According to Victor Vroom (1964) the source of motivation can be attributed to the three factors; valance, instrumentality and expectancy. This has come to be known as the VIE theory and each factor is multiplicative of motivation.
The first of these is Expectancy. In short, expectancy is the belief about performance capabilities. It translates what the perceived effort is into a resulting performance. (L4, p. 4) Given the circumstances in the case study it appears that many of the employees have low expectancy due to office politics. They feel that no matter how hard they try, they have no control over the outcomes so their work doesn’t matter. This can be considered a situational constraint. While ability and interest factor into expectancy, in this case the employees’ past experiences remain a factor as to whether their efforts will pay off. Even if the employees in this case have high ability and interest the outside variable of the political climate has a huge effect on their motivation or expectations on how performance is perceived.
Instrumentality is defined as the link between performance and outcomes. It involves how much effort is needed to lead to the desired outcome. (L4, pg 5).
Since politics play a key role in this, it is likely that employees in our case study who are not in favor of the TL and AL are going to have low instrumentality. That being said, high performance and hard work does not lead to consistent outcomes, or perceived rewards and motivation will be low.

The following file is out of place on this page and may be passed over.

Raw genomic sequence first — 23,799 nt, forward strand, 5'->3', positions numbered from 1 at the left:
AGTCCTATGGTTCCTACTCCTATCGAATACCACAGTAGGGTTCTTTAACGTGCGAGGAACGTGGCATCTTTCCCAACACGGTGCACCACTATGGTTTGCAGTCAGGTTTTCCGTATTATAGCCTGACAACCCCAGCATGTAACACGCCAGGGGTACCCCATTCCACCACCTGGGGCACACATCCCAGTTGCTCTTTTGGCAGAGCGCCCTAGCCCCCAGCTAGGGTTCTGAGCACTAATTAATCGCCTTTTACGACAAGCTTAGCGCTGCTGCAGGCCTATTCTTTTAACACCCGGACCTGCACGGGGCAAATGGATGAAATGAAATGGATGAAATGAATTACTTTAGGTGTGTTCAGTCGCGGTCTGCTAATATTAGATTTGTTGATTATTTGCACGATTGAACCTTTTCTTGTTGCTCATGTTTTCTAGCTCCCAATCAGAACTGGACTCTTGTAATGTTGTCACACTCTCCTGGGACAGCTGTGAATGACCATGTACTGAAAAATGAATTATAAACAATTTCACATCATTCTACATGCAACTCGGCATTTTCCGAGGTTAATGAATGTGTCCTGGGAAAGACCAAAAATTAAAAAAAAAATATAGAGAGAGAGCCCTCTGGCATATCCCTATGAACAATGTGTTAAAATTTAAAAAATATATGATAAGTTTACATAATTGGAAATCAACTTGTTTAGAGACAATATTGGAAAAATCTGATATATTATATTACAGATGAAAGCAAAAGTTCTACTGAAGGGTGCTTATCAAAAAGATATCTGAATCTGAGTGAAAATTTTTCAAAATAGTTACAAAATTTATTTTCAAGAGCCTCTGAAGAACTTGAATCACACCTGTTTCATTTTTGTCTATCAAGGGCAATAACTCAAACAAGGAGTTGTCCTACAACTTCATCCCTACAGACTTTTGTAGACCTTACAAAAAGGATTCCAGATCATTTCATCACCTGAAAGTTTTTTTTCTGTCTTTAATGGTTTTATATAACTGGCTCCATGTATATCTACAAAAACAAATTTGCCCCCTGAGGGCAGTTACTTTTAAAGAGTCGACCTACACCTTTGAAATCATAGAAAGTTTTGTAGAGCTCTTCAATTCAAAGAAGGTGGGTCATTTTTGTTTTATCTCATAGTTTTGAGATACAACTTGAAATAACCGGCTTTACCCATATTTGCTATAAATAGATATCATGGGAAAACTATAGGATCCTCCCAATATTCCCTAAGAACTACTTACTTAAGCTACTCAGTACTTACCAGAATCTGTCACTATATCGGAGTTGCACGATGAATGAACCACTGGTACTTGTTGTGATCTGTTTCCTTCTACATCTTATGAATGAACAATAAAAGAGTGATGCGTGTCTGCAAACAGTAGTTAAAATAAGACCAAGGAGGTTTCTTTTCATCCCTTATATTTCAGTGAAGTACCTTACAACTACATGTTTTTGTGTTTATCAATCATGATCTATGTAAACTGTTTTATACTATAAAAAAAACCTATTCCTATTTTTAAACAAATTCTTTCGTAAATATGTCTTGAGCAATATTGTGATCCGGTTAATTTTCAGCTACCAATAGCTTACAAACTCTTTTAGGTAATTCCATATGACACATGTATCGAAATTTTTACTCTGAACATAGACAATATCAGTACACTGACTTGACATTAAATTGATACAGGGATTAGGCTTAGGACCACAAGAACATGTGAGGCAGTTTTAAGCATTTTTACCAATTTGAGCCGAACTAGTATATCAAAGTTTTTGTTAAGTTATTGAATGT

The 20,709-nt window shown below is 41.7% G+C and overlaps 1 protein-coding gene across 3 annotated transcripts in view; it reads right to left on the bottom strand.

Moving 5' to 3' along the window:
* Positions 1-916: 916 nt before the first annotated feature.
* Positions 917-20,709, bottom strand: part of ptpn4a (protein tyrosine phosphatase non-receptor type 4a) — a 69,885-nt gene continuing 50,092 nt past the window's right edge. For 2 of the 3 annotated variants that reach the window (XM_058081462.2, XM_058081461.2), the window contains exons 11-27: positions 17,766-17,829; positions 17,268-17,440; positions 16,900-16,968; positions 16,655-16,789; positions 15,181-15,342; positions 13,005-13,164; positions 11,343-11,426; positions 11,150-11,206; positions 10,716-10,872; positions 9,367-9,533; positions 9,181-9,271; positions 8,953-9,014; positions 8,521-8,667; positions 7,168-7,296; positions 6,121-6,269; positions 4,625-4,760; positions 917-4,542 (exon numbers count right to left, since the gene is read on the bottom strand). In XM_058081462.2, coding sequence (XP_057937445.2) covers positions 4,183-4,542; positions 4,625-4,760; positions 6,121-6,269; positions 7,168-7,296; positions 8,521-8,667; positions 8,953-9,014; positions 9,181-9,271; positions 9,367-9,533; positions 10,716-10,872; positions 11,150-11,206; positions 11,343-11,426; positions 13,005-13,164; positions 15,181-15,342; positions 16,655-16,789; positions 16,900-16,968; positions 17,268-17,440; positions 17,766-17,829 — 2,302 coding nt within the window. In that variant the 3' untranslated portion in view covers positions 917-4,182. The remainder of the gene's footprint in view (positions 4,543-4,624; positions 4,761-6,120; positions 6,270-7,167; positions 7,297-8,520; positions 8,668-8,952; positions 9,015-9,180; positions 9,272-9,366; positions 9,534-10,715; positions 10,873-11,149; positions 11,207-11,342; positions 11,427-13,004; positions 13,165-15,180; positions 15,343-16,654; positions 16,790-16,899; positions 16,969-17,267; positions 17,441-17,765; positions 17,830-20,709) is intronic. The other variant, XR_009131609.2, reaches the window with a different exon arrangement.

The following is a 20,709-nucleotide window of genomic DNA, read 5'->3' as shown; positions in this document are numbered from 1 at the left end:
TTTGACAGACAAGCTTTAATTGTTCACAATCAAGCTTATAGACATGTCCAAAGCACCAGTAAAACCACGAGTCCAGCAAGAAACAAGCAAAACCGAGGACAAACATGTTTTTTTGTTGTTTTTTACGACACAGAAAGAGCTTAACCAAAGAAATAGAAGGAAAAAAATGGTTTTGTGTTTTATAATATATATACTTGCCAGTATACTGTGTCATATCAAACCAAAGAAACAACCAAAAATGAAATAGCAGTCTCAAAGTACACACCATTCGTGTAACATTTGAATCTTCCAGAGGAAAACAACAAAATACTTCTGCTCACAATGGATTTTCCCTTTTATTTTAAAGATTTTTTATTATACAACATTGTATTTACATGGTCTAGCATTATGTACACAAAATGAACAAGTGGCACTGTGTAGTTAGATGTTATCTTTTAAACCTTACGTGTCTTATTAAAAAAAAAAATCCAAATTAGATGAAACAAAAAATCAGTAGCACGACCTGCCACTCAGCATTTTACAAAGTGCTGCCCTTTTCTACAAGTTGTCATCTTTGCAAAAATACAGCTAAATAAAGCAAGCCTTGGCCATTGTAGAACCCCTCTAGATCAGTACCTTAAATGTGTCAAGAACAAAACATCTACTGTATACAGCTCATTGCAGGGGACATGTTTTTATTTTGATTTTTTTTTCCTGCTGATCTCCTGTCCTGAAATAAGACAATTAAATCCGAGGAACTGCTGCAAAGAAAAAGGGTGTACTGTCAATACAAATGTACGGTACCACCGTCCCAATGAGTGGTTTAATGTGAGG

For the employees who do have friendships with the TL and AL, instrumentality will remain high because rewards or outcomes will be based on friendship, which they have. For these employees, performance will not need to be high as the outcomes desired are not based on this.
Valence is the idea and perceptions the employees have on the desirability of available outcomes. This can range from -1 to +1 and depicts both results the employees would rather avoid as well as results they would like to see. (L4, p. 5). It is important to consider that not everyone has the same perceptions and attitudes about the appeal of certain outcomes.
In our case study, the employees were prompted with a bonus to be paid out at the end of their assignment, if they receive a favorable rating. This is a positive valence. Additionally, however, there are a variety of other results, both good and bad, possible for the employee. Praise, autonomy, a sense of belonginess - these are all examples of possible benefits due the employees by the TL and AL. How much value the employee places on this (or the avoidance of this) is represented by Valence.
In the case study provided, the Team Lead and Assistant Lead are individuals who place higher importance on personal opinion/interaction rather than work performed. This translates in their management of the team and has created a sense of disjointment within the group. The TL and AL hold ultimate authority over whether or not an employee will be given their bonus at year end and base this on whether or not they like and trust the employee. Many team members who have the ability to be high performers will consistently see their efforts not rewarded and thus will lower their output, or performance. Lower performers who remain in good standing with the TL and AL will see their efforts in maintaining these relationships rewarded and will thus be encouraged to keep this up. Conversely, however, they will not feel obligated to increase their job performance. The end result will be a low producing group, as productivity is not what's rewarded.
Pennsylvania State University World Campus (2012). Work Attitudes and Motivation. PSYCH484: Lesson 4: Expectancy Theory: Is there a link between my effort and what I really want?. Retrieved from: [https://courses.worldcampus.psu.edu/sp12/psych484/002/content/lesson04.html]